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Don't text and drive.

Distracted driving, specifically texting while driving, is a significant issue in the United States. In 2012, car accidents that involved a distracted driver killed 3,328 people and injured 421,000 people, according to the Centers for Disease Control and Prevention (CDC).

Unfortunately, teen drivers are at the highest risk for automobile crashes compared to  any other age group. In fact, distracted driving was the cause of 11 percent of fatal crashes for those between the ages of 15 and 19, according to the National Highway Traffic Safety Administration (NHTSA). To protect drivers, the government of Massachusetts enacted the Safe Driving Law, while spreading awareness of texting and driving dangers.

About the Safe Driving Law

The Massachusetts Safe Driving Law took effect in September 2010, making distracted driving through the use of mobile devices against the law. This bans the act of sending, reading, and writing text messages or emails while behind the wheel. Additionally, the law prohibits junior operators, which are those individuals aged 16 to 17 years old, from placing or answering phone calls. The only exception for this rule is in the event of an emergency, as a junior operator is allowed to report an incident to authorities.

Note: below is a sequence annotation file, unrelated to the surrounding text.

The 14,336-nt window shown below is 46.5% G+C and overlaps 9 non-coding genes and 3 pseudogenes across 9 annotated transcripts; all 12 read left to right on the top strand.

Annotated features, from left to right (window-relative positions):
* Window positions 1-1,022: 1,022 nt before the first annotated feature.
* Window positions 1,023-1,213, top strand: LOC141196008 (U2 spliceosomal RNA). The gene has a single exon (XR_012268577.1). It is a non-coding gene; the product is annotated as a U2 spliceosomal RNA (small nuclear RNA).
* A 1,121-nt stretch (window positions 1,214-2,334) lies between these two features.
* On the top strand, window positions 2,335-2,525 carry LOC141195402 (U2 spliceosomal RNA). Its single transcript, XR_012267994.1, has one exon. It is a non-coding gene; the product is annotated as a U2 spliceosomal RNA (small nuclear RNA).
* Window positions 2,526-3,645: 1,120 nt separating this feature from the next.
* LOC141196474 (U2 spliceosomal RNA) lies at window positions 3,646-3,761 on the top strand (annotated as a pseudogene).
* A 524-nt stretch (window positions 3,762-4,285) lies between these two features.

How Parents and Guardians Can Help

There are many steps parents and guardians can take to educate children about the importance of driving safely. While it may seem like a difficult topic to approach, it may save your child’s life.

  • Talk to your kids about teen driver accident statistics.
  • Lead by example when you’re in the car.
  • Encourage your family to take the pledge and commit to distracted-free driving while behind the wheel.

What Teens Can Do

It’s important to keep yourself and your loved ones out of harm’s way when on the road. Remember that having a driver’s license is a privilege that comes with great responsibility. To decrease your chances of being in an accident, practice safe driving tips.

  • Put your phone down.
  • Cut out driver distractions by turning off your phone or setting it to silent mode.
  • Know your route beforehand to avoid using your phone for directions, or pull over during the trip to review where you need to go.
  • Speak up. If you’re in the car with someone who is using their cellphone behind the wheel ask them to stop.

Distracted driving accidents can be prevented. It’s as simple as putting your phone down to pay attention to the road. Take time today to talk to your friends and loved ones about not texting and driving.

For more information comment below or tweet us @MassGov.

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